units

ATS4338

Faculty of Arts

Undergraduate - Unit

This unit entry is for students who completed this unit in 2013 only. For students planning to study the unit, please refer to the unit indexes in the the current edition of the Handbook. If you have any queries contact the managing faculty for your course or area of study.

print version

12 points, SCA Band 1, 0.250 EFTSL

To find units available for enrolment in the current year, you must make sure you use the indexes and browse unit tool in the current edition of the Handbook.

LevelUndergraduate
FacultyFaculty of Arts
Organisational UnitPolitics
OfferedNot offered in 2013
Coordinator(s)Dr Irfan Ahmad

Notes

Previously coded PLT4470

Synopsis

This unit focuses on Islamic thought and social movements in South Asia, an important region where about forty percent of the world's Muslim population lives. The purpose of this unit, is to make both a regional and a conceptual shift in order to depict the multiplicity, creativity, dynamism and contesting forms of Islam outside of Islam's 'heartland'. It will focus on movements, events, ideas, rituals, institutions and practices that have impacted the social, cultural and political life of Muslims and non-Muslims in modern South Asia. Interdisciplinary in its approach, this Unit will employ a range of historical, ethnographic, sociological, political scientific and literary sources. Geographically, it will focus on Afghanistan, Bangladesh, India, and Pakistan.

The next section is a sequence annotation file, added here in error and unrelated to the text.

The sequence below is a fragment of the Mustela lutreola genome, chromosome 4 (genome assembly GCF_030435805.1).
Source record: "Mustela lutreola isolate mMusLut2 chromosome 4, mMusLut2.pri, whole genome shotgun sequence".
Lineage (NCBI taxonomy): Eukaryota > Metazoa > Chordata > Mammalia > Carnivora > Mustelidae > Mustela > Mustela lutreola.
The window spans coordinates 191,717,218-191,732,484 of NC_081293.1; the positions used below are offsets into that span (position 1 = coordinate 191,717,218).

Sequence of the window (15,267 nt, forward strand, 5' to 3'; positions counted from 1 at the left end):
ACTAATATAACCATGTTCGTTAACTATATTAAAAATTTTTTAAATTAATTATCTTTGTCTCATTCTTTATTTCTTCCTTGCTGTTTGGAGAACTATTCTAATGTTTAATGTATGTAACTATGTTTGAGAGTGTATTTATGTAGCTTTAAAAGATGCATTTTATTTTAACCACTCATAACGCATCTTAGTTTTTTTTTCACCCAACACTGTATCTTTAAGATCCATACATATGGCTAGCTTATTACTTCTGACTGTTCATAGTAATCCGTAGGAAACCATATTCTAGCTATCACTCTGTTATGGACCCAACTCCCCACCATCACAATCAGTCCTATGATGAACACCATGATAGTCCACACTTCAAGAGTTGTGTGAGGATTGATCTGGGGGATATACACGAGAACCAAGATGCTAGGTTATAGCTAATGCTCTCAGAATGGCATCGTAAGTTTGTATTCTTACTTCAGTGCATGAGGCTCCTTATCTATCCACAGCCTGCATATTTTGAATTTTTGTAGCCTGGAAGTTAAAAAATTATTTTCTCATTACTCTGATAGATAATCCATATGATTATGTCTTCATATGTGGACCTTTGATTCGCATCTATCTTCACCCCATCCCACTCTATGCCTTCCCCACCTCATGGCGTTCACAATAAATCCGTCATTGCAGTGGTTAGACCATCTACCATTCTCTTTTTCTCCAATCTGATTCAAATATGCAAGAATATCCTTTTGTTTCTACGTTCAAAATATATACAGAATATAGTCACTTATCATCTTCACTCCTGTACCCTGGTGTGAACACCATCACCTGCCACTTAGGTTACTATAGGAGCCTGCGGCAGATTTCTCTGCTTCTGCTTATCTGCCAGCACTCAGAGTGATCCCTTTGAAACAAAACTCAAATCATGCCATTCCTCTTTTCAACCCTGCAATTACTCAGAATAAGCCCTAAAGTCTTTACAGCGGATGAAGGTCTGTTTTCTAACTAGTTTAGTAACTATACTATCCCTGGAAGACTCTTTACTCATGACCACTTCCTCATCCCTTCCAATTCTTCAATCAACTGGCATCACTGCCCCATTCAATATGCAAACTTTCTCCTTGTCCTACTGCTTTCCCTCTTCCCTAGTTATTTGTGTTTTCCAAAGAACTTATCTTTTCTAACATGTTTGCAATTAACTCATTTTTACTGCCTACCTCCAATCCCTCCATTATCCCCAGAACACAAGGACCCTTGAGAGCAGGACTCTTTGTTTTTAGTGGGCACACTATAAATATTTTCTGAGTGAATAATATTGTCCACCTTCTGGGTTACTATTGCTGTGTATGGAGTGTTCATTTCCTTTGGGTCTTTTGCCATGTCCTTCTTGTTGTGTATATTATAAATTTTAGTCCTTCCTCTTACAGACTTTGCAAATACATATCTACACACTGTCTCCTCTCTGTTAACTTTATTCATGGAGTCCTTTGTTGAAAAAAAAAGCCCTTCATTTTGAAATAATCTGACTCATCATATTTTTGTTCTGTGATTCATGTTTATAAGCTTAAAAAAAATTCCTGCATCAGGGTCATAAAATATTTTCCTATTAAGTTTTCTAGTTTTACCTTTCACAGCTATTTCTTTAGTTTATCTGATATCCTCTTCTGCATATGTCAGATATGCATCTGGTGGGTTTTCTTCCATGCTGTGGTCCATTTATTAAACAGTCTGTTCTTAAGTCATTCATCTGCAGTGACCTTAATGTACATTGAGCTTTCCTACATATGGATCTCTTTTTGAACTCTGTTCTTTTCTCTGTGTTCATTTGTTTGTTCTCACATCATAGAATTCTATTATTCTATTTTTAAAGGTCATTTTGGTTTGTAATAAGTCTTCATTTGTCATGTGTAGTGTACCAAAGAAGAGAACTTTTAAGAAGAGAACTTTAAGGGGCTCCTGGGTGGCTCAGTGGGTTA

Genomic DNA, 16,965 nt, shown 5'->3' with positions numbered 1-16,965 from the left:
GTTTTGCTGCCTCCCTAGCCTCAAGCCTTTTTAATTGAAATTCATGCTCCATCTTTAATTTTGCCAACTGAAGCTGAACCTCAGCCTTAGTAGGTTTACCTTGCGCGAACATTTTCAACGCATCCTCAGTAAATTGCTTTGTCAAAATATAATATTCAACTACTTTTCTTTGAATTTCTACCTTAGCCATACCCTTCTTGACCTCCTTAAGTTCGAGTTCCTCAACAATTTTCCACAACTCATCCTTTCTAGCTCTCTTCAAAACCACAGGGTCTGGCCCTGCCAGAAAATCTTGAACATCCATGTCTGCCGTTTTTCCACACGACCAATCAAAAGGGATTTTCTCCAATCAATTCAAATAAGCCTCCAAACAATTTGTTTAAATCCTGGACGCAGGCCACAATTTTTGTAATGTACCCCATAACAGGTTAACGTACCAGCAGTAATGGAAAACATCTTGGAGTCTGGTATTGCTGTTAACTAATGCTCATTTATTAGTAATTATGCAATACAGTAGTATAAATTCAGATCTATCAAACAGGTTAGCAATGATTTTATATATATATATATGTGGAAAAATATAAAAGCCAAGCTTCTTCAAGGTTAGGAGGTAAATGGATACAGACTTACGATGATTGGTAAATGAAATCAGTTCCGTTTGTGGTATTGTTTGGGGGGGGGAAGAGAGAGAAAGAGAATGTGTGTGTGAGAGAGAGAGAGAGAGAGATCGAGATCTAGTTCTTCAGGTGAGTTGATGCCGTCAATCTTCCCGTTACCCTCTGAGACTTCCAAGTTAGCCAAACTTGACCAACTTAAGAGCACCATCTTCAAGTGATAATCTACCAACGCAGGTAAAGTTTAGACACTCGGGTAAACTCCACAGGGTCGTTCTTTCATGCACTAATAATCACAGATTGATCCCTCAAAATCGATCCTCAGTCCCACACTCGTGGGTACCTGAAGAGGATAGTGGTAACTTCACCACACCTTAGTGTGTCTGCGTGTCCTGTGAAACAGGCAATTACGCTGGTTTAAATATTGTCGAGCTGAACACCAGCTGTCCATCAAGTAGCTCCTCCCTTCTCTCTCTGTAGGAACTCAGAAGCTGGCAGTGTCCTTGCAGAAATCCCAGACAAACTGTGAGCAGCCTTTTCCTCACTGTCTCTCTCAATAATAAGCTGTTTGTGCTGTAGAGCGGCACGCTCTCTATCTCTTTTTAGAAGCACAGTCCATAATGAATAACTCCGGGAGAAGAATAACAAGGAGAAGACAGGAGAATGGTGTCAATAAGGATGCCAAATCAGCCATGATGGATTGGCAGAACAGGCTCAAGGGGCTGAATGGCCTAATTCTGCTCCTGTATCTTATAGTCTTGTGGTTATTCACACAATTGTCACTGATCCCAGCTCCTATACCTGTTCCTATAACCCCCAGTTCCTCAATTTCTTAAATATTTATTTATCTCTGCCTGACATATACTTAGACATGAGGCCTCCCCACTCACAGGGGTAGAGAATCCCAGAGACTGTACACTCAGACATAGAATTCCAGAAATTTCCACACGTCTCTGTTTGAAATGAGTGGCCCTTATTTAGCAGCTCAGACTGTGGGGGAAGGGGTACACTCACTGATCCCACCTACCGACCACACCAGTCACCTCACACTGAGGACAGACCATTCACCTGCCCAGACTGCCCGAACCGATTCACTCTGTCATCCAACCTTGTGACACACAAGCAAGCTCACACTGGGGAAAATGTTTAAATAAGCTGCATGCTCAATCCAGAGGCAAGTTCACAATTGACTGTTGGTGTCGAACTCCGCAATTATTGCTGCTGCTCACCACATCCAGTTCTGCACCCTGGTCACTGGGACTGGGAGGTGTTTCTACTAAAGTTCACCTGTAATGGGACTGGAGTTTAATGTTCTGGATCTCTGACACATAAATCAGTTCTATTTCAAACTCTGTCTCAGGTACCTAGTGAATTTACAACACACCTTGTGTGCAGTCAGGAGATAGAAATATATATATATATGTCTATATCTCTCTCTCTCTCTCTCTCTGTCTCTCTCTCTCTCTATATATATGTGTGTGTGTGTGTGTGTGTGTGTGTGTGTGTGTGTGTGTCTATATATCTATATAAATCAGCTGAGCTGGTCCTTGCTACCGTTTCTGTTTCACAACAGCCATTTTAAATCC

Outcomes

All students who successfully complete this subject should be able to:

  1. Critically assess the natural association of Islam with the Middle-East, and appreciate the dynamic, diverse and contesting forms of normative and lived Islam in modern South Asia
  2. Engage in a critical appraisal of different theoretical approaches and methodological issues to the study of religious traditions in general and Islamic traditions in particular
  3. Have achieved understanding of key elements of relevant material in a variety of social science fields such as anthropology of religion, political sociology, social movement studies, gender studies, history of ideas, Islamic Studies, and transnationalism; and
  4. Understand, critique, and develop an argument, and demonstrate its effective application - oral as well as written -in class presentations, and composition of essays, and reviews.

Assessment

Think piece presentation: 5%
Review essay(1000 Words): 10%
Long essay (5,000 words): 50%
Take home exam (3,000 words): 35%

Chief examiner(s)

Contact hours

One 2-hour seminar